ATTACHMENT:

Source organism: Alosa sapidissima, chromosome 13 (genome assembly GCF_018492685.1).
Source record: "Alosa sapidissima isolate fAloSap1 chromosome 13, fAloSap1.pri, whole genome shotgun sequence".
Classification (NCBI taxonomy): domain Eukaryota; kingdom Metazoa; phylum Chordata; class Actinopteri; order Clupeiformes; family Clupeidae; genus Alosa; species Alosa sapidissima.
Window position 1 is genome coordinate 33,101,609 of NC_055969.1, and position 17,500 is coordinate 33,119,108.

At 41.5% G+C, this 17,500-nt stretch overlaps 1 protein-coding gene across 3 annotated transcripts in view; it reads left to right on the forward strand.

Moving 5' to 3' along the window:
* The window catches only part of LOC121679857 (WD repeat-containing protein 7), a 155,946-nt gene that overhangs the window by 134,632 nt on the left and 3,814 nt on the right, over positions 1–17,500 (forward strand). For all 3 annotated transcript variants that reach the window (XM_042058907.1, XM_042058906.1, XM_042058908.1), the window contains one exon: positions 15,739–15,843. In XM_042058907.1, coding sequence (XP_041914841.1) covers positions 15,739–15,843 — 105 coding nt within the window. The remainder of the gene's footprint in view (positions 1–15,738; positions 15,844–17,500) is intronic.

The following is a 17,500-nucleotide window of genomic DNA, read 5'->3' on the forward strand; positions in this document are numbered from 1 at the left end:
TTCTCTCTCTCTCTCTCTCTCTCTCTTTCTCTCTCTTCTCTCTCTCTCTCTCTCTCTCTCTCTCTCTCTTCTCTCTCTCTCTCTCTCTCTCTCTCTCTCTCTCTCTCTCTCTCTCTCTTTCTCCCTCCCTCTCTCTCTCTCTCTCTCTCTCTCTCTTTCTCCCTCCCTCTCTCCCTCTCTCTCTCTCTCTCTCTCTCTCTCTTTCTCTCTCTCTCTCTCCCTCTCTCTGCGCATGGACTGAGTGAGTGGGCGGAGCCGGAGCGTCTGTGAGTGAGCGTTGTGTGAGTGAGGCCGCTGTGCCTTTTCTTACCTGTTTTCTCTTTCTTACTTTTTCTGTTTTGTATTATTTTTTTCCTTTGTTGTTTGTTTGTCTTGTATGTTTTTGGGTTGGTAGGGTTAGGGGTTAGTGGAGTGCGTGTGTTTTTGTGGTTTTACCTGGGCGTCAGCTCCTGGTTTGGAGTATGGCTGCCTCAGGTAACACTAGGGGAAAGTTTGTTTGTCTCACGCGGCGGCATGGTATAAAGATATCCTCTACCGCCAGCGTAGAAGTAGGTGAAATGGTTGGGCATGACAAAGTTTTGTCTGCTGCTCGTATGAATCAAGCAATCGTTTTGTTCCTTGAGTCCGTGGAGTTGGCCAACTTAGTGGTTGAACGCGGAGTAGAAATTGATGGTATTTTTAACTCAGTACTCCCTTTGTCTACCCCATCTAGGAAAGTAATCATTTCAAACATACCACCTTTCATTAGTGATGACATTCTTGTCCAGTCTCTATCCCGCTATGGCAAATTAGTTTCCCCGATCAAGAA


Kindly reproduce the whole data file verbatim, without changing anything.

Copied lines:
Source organism: Alosa sapidissima, chromosome 13 (genome assembly GCF_018492685.1).
Source record: "Alosa sapidissima isolate fAloSap1 chromosome 13, fAloSap1.pri, whole genome shotgun sequence".
Classification (NCBI taxonomy): domain Eukaryota; kingdom Metazoa; phylum Chordata; class Actinopteri; order Clupeiformes; family Clupeidae; genus Alosa; species Alosa sapidissima.
Window position 1 is genome coordinate 33,101,609 of NC_055969.1, and position 17,500 is coordinate 33,119,108.

At 41.5% G+C, this 17,500-nt stretch overlaps 1 protein-coding gene across 3 annotated transcripts in view; it reads left to right on the forward strand.

Moving 5' to 3' along the window:
* The window catches only part of LOC121679857 (WD repeat-containing protein 7), a 155,946-nt gene that overhangs the window by 134,632 nt on the left and 3,814 nt on the right, over positions 1–17,500 (forward strand). For all 3 annotated transcript variants that reach the window (XM_042058907.1, XM_042058906.1, XM_042058908.1), the window contains one exon: positions 15,739–15,843. In XM_042058907.1, coding sequence (XP_041914841.1) covers positions 15,739–15,843 — 105 coding nt within the window. The remainder of the gene's footprint in view (positions 1–15,738; positions 15,844–17,500) is intronic.

The following is a 17,500-nucleotide window of genomic DNA, read 5'->3' on the forward strand; positions in this document are numbered from 1 at the left end:
TTCTCTCTCTCTCTCTCTCTCTCTCTTTCTCTCTCTTCTCTCTCTCTCTCTCTCTCTCTCTCTCTCTCTTCTCTCTCTCTCTCTCTCTCTCTCTCTCTCTCTCTCTCTCTCTCTCTCTTTCTCCCTCCCTCTCTCTCTCTCTCTCTCTCTCTCTCTTTCTCCCTCCCTCTCTCCCTCTCTCTCTCTCTCTCTCTCTCTCTCTTTCTCTCTCTCTCTCTCCCTCTCTCTGCGCATGGACTGAGTGAGTGGGCGGAGCCGGAGCGTCTGTGAGTGAGCGTTGTGTGAGTGAGGCCGCTGTGCCTTTTCTTACCTGTTTTCTCTTTCTTACTTTTTCTGTTTTGTATTATTTTTTTCCTTTGTTGTTTGTTTGTCTTGTATGTTTTTGGGTTGGTAGGGTTAGGGGTTAGTGGAGTGCGTGTGTTTTTGTGGTTTTACCTGGGCGTCAGCTCCTGGTTTGGAGTATGGCTGCCTCAGGTAACACTAGGGGAAAGTTTGTTTGTCTCACGCGGCGGCATGGTATAAAGATATCCTCTACCGCCAGCGTAGAAGTAGGTGAAATGGTTGGGCATGACAAAGTTTTGTCTGCTGCTCGTATGAATCAAGCAATCGTTTTGTTCCTTGAGTCCGTGGAGTTGGCCAACTTAGTGGTTGAACGCGGAGTAGAAATTGATGGTATTTTTAACTCAGTACTCCCTTTGTCTACCCCATCTAGGAAAGTAATCATTTCAAACATACCACCTTTCATTAGTGATGACATTCTTGTCCAGTCTCTATCCCGCTATGGCAAATTAGTTTCCCCGATCAAGAA